Contaminated Petrol - Robin Hall
I've just received my Vectra back from the Garage after breaking down with what was initially diagnosed as a faulty Camshaft Sensor. I had just filled up at a Garage when the Engine Management System warning light came on and she just died. The eventual diagnosis was that I had a tankful of Petrol contaminated by water. This wasn't a back street garage, but one of the largest brands on a busy dual carriageway. Luckily it's a company car and Overdrive, the maintenance company, will be attempting to claim the cost back from the Garage - I wouldn't fancy my chances as a private driver trying to do the same. I haven't seen the final bill but the notes stretched to 2 pages and I'm sure I saw 33 in the unit labour column - I assume hours. Has anyone else experienced this sort of thing before and what was the outcome with the garage?


Robin
Re: Contaminated Petrol - Dave Y
Robin

Not sure I believe the contaminated petrol explanation. I had a Cavalier which used to go through cam & crankshaft sensors as if they were going out of fashion & I believe that the earlier Vectras had the same problem. Occasionally it could result in a non-start but it more often used to manifest itself as a violent stall just after pulling away or a jerk during normal driving.
No-one ever got to the bottom of it but the Vauxhall main dealer reckoned that replacing the wiring loom (£500+) MIGHT do the trick - on the other hand.....!
I finally got rid of it.

It is just possible that the battery may be going off - I believe that these sensors were incredibly sensitive to the least electrical glitsch and did supect that poor battery charge holding might have been the root cause

I would have thought that cases of contaminated petrol are likely to be pretty rare these days.
Good luck!
Re: Contaminated Petrol - Nick Ireland
It might be hard to prove but in our litigatious society I would have thought that contaminated petrol fell within some part of the Sale of Goods Act. Speak to local trading standards. If it was water in the petrol then others will have probably been affected around the same time as you and you should be able to get together. I put petrol in a diesel the other day (DOOH!) and it cost me £180 door to door, tow in, sort out and delivered home.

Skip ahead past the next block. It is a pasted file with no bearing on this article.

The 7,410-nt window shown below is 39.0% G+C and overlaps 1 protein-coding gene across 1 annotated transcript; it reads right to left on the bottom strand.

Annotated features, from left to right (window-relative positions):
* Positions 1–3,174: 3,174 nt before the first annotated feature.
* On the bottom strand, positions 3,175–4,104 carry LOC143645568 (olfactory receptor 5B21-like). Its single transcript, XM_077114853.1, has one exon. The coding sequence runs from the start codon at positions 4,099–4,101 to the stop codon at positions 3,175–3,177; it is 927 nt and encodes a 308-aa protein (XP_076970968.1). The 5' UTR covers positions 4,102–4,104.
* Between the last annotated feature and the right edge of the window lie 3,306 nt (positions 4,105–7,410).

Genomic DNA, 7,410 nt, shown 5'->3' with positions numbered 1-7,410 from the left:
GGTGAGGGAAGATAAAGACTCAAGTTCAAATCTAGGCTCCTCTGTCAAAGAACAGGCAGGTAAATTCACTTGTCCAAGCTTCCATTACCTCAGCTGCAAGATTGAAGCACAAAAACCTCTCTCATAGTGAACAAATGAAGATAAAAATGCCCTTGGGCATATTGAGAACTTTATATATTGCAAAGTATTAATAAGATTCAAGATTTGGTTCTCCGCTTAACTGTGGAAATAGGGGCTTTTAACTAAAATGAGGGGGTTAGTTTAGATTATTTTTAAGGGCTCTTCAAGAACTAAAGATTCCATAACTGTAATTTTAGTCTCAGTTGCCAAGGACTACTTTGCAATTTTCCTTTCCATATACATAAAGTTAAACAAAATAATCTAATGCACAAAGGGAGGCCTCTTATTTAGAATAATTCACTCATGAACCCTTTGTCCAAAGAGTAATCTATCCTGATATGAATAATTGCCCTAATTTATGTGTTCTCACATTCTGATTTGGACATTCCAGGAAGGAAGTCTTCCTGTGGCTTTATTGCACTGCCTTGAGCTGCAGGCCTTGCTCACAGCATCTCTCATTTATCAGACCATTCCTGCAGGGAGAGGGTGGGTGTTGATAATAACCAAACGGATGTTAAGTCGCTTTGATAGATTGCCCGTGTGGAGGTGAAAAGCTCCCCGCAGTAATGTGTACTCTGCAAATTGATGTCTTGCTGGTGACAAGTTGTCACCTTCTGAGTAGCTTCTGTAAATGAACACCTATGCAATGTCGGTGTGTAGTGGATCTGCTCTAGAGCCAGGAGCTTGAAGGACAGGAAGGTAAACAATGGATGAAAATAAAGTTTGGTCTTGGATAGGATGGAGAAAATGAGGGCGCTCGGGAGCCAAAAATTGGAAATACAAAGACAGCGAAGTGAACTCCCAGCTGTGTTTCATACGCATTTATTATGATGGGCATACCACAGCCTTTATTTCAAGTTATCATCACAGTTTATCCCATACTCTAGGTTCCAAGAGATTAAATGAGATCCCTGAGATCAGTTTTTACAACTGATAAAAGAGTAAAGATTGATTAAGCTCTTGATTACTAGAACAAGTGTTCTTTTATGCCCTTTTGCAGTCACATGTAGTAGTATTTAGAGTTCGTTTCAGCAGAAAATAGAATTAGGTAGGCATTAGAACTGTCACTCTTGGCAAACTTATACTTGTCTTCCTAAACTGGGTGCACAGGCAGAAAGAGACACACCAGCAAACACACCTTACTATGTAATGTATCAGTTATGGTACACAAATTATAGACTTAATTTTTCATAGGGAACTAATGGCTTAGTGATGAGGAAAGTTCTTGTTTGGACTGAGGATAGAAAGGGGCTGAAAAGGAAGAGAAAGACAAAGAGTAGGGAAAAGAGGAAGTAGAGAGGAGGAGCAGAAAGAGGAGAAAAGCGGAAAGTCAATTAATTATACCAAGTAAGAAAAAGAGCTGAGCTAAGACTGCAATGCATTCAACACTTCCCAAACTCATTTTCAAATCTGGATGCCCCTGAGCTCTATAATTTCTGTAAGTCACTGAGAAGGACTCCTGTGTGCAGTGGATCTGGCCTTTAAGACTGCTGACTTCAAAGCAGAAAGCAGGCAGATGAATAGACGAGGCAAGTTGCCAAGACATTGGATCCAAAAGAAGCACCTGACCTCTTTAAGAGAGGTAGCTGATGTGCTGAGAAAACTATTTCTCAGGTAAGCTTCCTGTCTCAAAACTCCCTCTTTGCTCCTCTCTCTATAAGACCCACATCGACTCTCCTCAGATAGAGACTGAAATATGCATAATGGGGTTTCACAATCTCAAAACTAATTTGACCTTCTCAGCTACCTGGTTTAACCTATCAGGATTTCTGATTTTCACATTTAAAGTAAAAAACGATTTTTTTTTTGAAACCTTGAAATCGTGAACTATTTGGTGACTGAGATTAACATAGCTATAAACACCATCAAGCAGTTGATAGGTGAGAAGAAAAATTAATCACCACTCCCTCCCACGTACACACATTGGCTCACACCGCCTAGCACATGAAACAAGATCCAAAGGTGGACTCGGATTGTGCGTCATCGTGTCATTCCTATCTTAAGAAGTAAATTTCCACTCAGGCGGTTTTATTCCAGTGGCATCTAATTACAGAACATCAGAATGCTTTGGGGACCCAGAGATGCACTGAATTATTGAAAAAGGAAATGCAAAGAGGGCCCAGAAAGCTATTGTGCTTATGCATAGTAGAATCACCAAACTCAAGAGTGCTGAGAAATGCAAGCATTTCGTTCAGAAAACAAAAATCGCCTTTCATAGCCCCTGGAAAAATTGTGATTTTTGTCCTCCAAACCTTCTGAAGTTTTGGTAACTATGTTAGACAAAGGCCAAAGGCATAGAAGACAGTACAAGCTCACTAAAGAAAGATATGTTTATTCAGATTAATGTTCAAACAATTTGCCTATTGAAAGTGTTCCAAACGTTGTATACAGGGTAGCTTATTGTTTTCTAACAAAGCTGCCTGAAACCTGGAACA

Re: Contaminated Petrol - Brian
When I used to audit a fuel supplier I got talking to the owner about this.
Apparently, if I recall correctly (it was a few years ago), the fuel in the storage tanks at the refineries/depots is floating on water, so that any leaks at the base will only be water and the tank is full so there is no vapour above the fuel.
A pipe is lowered into the fuel to draw it off.
So if the operator lowers this probe too far he lands up filling up the road tanker with water instead of fuel.
Re: Contaminated Petrol - Martin
Yep !

Happened to a site nearby when I was in the game. Cars stranded all over town so it was difficult for the supplier to deny. This was many years ago so the bulk plant loading method may have changed. Sh**l paid for a lot of tow-ins etc that day.

HOWEVER unless lots of folk are in the same situation you will find it most difficult to prove.

I am told the water can be anylased also to give an idea of its origin.

You could ask the site manager to do what I did whenever water was blamed.

I put water testing paste on the tank dipstick and dipped the fuel tank in front of customer . Paste stayed the same colour(pale green if I remember ). Then touched the dipstick end into some water and it went purple instantly. Usually the customer was convinced and remained loyal .

HTH

Martin
Re: Contaminated Petrol - Guy Lacey
I think you will find that the water in the fuel, of which there is some anyway, will naturally settle at the base of the tank.

At the site I work at we have a million litres of Heavy Fuel Oil in storage and also a similar quantity of LFO. The water eventually settles at the bottom and is drawn off each week into an oil/water interceptor. It is not there to leak first - it's just a pain.

I don't think the Environment Agency would like to hear that the refineries have water in their tanks - "just in case they leak" - it doesn't sound very reassuring.
 

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